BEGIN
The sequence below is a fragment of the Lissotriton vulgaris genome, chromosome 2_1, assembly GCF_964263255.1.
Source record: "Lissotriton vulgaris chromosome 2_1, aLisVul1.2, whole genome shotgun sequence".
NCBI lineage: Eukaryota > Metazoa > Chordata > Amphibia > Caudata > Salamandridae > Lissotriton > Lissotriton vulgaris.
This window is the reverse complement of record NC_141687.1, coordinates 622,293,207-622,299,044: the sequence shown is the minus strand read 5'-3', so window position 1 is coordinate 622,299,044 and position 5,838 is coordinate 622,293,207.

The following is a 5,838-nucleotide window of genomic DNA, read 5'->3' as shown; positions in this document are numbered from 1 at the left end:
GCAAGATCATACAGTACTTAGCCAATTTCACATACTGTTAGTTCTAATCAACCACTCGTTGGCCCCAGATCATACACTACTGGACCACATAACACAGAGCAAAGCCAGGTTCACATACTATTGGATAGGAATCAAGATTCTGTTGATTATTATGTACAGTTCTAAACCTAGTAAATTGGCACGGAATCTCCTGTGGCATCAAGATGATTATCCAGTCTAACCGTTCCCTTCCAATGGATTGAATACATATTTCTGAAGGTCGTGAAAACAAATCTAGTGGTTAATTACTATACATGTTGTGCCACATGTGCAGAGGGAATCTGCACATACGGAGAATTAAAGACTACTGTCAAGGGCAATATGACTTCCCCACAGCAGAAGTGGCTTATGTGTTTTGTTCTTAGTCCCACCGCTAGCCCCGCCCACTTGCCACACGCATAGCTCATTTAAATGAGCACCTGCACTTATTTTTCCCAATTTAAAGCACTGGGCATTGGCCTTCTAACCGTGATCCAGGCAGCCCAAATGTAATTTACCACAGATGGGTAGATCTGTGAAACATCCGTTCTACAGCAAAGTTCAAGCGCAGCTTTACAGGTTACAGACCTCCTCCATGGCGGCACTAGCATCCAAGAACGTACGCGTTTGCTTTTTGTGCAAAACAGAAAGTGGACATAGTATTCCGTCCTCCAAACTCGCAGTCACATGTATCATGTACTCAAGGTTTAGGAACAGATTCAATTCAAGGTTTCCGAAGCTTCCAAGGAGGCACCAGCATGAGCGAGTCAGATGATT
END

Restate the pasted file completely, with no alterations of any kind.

The sequence below is a fragment of the Lissotriton vulgaris genome, chromosome 2_1, assembly GCF_964263255.1.
Source record: "Lissotriton vulgaris chromosome 2_1, aLisVul1.2, whole genome shotgun sequence".
NCBI lineage: Eukaryota > Metazoa > Chordata > Amphibia > Caudata > Salamandridae > Lissotriton > Lissotriton vulgaris.
This window is the reverse complement of record NC_141687.1, coordinates 622,293,207-622,299,044: the sequence shown is the minus strand read 5'-3', so window position 1 is coordinate 622,299,044 and position 5,838 is coordinate 622,293,207.

The following is a 5,838-nucleotide window of genomic DNA, read 5'->3' as shown; positions in this document are numbered from 1 at the left end:
GCAAGATCATACAGTACTTAGCCAATTTCACATACTGTTAGTTCTAATCAACCACTCGTTGGCCCCAGATCATACACTACTGGACCACATAACACAGAGCAAAGCCAGGTTCACATACTATTGGATAGGAATCAAGATTCTGTTGATTATTATGTACAGTTCTAAACCTAGTAAATTGGCACGGAATCTCCTGTGGCATCAAGATGATTATCCAGTCTAACCGTTCCCTTCCAATGGATTGAATACATATTTCTGAAGGTCGTGAAAACAAATCTAGTGGTTAATTACTATACATGTTGTGCCACATGTGCAGAGGGAATCTGCACATACGGAGAATTAAAGACTACTGTCAAGGGCAATATGACTTCCCCACAGCAGAAGTGGCTTATGTGTTTTGTTCTTAGTCCCACCGCTAGCCCCGCCCACTTGCCACACGCATAGCTCATTTAAATGAGCACCTGCACTTATTTTTCCCAATTTAAAGCACTGGGCATTGGCCTTCTAACCGTGATCCAGGCAGCCCAAATGTAATTTACCACAGATGGGTAGATCTGTGAAACATCCGTTCTACAGCAAAGTTCAAGCGCAGCTTTACAGGTTACAGACCTCCTCCATGGCGGCACTAGCATCCAAGAACGTACGCGTTTGCTTTTTGTGCAAAACAGAAAGTGGACATAGTATTCCGTCCTCCAAACTCGCAGTCACATGTATCATGTACTCAAGGTTTAGGAACAGATTCAATTCAAGGTTTCCGAAGCTTCCAAGGAGGCACCAGCATGAGCGAGTCAGATGATT